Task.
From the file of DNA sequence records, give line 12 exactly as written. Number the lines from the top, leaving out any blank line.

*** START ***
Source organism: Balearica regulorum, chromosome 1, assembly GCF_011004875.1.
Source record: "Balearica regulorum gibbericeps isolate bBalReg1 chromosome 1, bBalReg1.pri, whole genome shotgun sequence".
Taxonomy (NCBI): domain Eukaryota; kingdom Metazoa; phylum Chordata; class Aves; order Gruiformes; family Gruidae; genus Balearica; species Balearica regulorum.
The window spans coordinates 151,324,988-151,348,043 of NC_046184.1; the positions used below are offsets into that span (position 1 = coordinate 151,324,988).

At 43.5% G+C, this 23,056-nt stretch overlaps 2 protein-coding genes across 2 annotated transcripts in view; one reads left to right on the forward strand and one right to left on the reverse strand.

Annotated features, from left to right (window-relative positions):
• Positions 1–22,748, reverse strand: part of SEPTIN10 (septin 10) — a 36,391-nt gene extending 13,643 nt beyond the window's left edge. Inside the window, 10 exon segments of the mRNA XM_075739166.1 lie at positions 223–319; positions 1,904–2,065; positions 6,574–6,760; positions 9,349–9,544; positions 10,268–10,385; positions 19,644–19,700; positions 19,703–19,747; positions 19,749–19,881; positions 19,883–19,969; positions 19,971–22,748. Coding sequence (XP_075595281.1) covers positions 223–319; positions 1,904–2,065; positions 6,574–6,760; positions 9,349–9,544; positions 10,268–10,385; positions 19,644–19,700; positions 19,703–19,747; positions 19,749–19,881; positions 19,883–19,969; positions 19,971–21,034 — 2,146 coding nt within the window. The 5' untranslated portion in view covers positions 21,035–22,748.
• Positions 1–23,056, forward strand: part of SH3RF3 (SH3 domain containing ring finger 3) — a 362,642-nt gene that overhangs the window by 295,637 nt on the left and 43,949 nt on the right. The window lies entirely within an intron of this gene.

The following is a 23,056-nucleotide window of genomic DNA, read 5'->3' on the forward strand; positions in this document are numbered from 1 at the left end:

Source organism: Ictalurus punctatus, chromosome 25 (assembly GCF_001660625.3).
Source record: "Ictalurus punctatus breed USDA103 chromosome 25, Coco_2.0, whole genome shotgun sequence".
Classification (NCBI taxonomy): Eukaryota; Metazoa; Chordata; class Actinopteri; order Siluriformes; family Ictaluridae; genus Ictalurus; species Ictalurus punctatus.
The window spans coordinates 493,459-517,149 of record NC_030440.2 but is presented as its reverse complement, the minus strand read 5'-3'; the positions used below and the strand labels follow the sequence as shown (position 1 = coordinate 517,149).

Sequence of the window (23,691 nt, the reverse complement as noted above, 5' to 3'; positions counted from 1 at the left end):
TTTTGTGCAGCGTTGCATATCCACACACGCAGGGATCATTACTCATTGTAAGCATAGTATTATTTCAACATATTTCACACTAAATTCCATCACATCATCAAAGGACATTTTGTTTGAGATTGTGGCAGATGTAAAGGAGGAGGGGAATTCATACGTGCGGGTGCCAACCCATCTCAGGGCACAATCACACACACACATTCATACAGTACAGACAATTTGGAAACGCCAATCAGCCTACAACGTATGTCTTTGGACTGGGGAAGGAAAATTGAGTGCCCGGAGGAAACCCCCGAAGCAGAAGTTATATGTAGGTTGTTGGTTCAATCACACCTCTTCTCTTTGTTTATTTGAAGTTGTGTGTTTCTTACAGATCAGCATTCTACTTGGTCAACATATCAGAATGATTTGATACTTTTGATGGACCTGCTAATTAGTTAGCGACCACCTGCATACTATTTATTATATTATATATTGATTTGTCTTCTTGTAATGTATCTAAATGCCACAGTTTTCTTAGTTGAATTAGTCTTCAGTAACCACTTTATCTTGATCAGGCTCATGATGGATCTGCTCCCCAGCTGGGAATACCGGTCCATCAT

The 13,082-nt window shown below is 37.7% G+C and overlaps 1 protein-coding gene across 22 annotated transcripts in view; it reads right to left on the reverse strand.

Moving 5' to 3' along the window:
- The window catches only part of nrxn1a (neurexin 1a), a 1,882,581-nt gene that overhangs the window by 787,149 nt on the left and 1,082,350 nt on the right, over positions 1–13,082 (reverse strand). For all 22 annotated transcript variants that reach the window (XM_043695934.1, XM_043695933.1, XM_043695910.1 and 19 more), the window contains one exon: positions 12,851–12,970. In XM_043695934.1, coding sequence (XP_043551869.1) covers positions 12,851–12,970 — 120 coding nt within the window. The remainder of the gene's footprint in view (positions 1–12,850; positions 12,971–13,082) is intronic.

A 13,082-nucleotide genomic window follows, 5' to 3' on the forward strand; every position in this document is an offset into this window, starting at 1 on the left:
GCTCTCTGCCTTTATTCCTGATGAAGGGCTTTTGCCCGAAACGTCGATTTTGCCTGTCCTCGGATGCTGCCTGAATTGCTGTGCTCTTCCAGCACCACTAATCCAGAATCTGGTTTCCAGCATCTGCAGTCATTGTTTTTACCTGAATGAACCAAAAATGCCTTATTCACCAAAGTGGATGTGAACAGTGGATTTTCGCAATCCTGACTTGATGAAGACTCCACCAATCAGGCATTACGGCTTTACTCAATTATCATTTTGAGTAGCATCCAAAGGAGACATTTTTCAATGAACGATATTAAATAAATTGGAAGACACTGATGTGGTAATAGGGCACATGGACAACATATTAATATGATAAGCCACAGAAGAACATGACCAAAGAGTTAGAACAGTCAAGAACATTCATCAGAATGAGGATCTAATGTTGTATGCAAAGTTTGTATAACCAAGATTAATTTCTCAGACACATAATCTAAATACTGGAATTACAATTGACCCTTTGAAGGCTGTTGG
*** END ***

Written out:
Classification (NCBI taxonomy): Eukaryota; Metazoa; Chordata; class Actinopteri; order Siluriformes; family Ictaluridae; genus Ictalurus; species Ictalurus punctatus.